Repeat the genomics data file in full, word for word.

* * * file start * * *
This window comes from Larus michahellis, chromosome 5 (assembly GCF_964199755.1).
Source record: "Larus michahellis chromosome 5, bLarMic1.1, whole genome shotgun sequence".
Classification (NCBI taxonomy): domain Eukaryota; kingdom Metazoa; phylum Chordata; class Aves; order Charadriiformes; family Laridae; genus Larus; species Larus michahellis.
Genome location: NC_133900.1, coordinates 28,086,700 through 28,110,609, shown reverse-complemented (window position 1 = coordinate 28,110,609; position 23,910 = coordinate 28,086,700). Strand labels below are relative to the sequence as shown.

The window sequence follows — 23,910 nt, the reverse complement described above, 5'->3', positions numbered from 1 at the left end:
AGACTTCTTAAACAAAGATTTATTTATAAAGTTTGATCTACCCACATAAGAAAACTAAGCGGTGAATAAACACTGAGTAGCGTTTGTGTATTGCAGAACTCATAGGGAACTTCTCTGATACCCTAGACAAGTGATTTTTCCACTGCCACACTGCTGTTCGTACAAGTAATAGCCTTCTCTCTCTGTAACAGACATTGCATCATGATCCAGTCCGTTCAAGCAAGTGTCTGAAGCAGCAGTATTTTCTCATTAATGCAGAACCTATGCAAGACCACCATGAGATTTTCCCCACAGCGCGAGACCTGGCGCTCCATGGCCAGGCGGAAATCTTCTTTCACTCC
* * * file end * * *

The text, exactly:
This window comes from Larus michahellis, chromosome 5 (assembly GCF_964199755.1).
Source record: "Larus michahellis chromosome 5, bLarMic1.1, whole genome shotgun sequence".
Classification (NCBI taxonomy): domain Eukaryota; kingdom Metazoa; phylum Chordata; class Aves; order Charadriiformes; family Laridae; genus Larus; species Larus michahellis.
Genome location: NC_133900.1, coordinates 28,086,700 through 28,110,609, shown reverse-complemented (window position 1 = coordinate 28,110,609; position 23,910 = coordinate 28,086,700). Strand labels below are relative to the sequence as shown.

The window sequence follows — 23,910 nt, the reverse complement described above, 5'->3', positions numbered from 1 at the left end:
AGACTTCTTAAACAAAGATTTATTTATAAAGTTTGATCTACCCACATAAGAAAACTAAGCGGTGAATAAACACTGAGTAGCGTTTGTGTATTGCAGAACTCATAGGGAACTTCTCTGATACCCTAGACAAGTGATTTTTCCACTGCCACACTGCTGTTCGTACAAGTAATAGCCTTCTCTCTCTGTAACAGACATTGCATCATGATCCAGTCCGTTCAAGCAAGTGTCTGAAGCAGCAGTATTTTCTCATTAATGCAGAACCTATGCAAGACCACCATGAGATTTTCCCCACAGCGCGAGACCTGGCGCTCCATGGCCAGGCGGAAATCTTCTTTCACTCC